Minaret in Tozeur as a typical brickwork of the region (V.Re, 2014)

Tataouine, Medenie and the southern region

Medenine (V. Re, 2015)

Ghorfa complex in Medenine (V. Re, 2015)

The south-eastern part of Tunisia is a pure mixture of culture and amazing landscapes.
Tataouine and Medenine are perhaps the most famous places where to discover a bit more of the fascinating Berber (Amazigh) culture and have a look at the beautiful ksour (fortified granaries) of the region, like Ksar Ouled Soltane.
Without doubts Chenini and Douiret also worth a visit, maybe at sunset when the light add extra charm to the landscapes.

Chenini (V. Re, 2014)

Chenini (V. Re, 2014)

Mahdia

According to many people Madhia has the best beaches of Tunisia…what do you think?

Mahdia

Madhia (V. Re, 2014)

Cap Bon & Hammamet

Cap Bon, and especially the region of Grombalia, holds a special place in my heart. Not only because this region is where we are testing Bir Al-Nas, but also this is the place where I had the opportunity to meet so many nice people during  all the field works.

It is impressive how people can be welcoming and happy to share what they have with you.

Grombalia Region: activities and groundwater issues (V. Re, 2015)

Of course if you are in the Cap Bon region, why not to stop in Nabeul, the  pottery capital of Tunisia, and Hammamet for a stroll in the medina and the corniche?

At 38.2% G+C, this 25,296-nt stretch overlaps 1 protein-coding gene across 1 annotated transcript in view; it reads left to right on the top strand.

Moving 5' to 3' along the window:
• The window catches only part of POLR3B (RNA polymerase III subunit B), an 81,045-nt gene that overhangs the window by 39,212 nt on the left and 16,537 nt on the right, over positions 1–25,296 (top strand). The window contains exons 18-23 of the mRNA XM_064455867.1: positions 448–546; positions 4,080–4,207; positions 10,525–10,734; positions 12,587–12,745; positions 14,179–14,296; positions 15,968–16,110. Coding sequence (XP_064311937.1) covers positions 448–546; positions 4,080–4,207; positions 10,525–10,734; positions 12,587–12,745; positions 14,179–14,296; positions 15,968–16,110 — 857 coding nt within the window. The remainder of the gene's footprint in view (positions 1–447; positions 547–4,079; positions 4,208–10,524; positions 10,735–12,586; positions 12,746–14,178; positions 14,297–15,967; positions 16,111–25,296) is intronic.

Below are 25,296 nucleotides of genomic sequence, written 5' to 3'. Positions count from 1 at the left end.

Hammamet (V. Re, 2014)

I will always have good memories of Cap Bon (here some travel notes), and I really hope to have the opportunity to discover new sides of the region in future!

Tabarka

Located in the north-western part of Tunisia, close to the border with Algeria, Tabarka is a beautiful coastal city, famous for the Genoese Fort and the rocky coast with its sandy beaches and the crystal-clear waters: a destination that definitely worth a visit.

Tabarka (V. Re, 2014)

Sfax

I know this is not the top favourite place for tourist, but I definitely suggest a stop here to experience the real life of local people. The medina is absolutely amazing and here life and business go on much as they have for years (and where tourists, although welcome, are few and far between). As a side note, the Sfax medina (in particular, the Souq des Forgerons  near Bab Jebli) was the set of some scenes of “The English patient”.

Sfax (C. Tringali 2014)

Of course, once here you also have to try the typical Sfaxian fish soup and fish couscous (apparently the best of the country), and to take some time for a trip to El Jem and the Kerkennah Islands.

Kerkennah Islands (V. Re 2014)

Of course the list could be even longer, but I also think that wherever you will decide to go you will find a lot of nice people, always happy to talk to you and to introduce you to the Tunisian culture, good food, interesting historical settings and beautiful landscapes!

Barak allahou fik Tunsia, and besslema!

Photos Re Viviana